Water Bar 1 Favorite 



Mar 6 2016


Minneapolis MN

Northeast Minneapolis is going to have the first full-fledged water bar of its kind, an establishment where you can sit and drink a variety of local tap waters to your heart’s content. Their delightful motto: “Water is all we have.”

Though I can’t help but chuckle, the Water Bar is no joke. It’s the culmination of work from a team of Minneapolis social practice artists who specialize in community engagement, and the idea is to start calling attention to the importance of communal water systems. For the next year they’ll be serving Twin Cities waters to the masses and, they hope, starting conversations that could not be more fundamental to our everyday lives.

“People think Minnesota doesn’t have any water problems, that we have so much water because we’re the land of 10,000 lakes,” Shanai Matteson told me. Matteson and her partner, Colin Kloecker, run a Minneapolis-based social practice art organization called Works Progress Studio, and the Water Bar is their brainchild.

“Water is not something people think about, but we have potential water shortage problems and water quality problems, like what’s going on in White Bear Lake. And across Minnesota, most people get their drinking water from groundwater sources, and those are not immune to pollutants,” Matteson told me.

For the record, the tap water in Minneapolis and St. Paul comes from the Mississippi River — after a visit to each city’s treatment plant, where it is filtered and disinfected. That said, though it takes a discerning palate, you can taste differences between waters from different places.

“We do tasting flights,” Matteson explained. “There are subtle differences in how the water is treated; for example, private well water is not really treated in the same way. Sure, it’s tested and safe to drink, but it tastes different from city water. And we travel to other places and you can really tell where water isn’t quite so abundant or where cities don’t have the same level of treatment methods in place.”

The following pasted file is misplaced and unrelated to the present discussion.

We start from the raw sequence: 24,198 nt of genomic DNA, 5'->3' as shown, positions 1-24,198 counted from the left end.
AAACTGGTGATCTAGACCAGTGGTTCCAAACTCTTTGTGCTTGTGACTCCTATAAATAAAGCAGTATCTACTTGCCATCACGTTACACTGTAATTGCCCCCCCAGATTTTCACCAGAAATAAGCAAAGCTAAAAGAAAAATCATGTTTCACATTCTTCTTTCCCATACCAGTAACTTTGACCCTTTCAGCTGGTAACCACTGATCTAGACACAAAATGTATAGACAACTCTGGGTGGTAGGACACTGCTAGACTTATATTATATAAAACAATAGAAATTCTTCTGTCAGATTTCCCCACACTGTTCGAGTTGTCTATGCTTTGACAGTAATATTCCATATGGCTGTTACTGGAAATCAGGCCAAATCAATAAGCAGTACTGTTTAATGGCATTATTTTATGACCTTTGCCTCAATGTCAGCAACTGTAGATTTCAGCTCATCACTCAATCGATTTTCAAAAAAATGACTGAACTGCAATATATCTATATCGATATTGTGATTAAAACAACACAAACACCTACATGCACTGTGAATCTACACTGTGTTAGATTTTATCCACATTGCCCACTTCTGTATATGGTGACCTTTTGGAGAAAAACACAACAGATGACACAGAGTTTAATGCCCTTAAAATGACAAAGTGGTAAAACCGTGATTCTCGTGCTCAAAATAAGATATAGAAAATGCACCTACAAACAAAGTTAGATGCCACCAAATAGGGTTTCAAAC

The water bar’s brick-and-mortar migration
Like the Steam Plume Project I wrote about a few months ago, the idea for the Water Bar came out of an art and science collaboration organized by Public Art Saint Paul, which had focused on starting conversations between artists and scientists. In particular, the group worked around the Mississippi River, asking questions about how it relates to the Twin Cities’ physical and social environment.

Courtesy of Works Progress Studio
The organizers of the Water Bar hope to start conversations that could not be more fundamental to our everyday lives.
As they learned more about the river, Matteson and Kloecker began to think more carefully about water. And thus the water bar was born.

The premise is pretty simple, really.

“The Water Bar is a bar that serves local tap water. We give it away for free; it’s primarily Minneapolis tap water, but we’ll have other local metro area taps, some rotating taps, maybe some time tap waters from other parts of MN. The idea is to help people talk about their connections to tap water,” Matteson said.

They’ve taken the project all over the state, and around the Midwest. And now, kind of like a food truck that finds a permanent home, the Water Bar project is moving into a shop on Central Avenue just off Lowry. Having a permanent home will allow the project to expand its reach.

“The most important thing is that we’re actually combining the Water Bar with a public studio, which we’re thinking of as an art sustainability studio and incubator, intended to build local projects with other artists and designers, all about water and environmental sustainability at the local level,” Matteson told me.

The first step though, is to recruit some bartenders. Works Progress is going to wrangle experts on the water system from various capacities — engineers, city employees, environmental experts, students — who will be trained in some of the basics of the Twin Cities’ water system. Their job will be to pour the drinks, and start the watery conversations.

By Bill Lindeke

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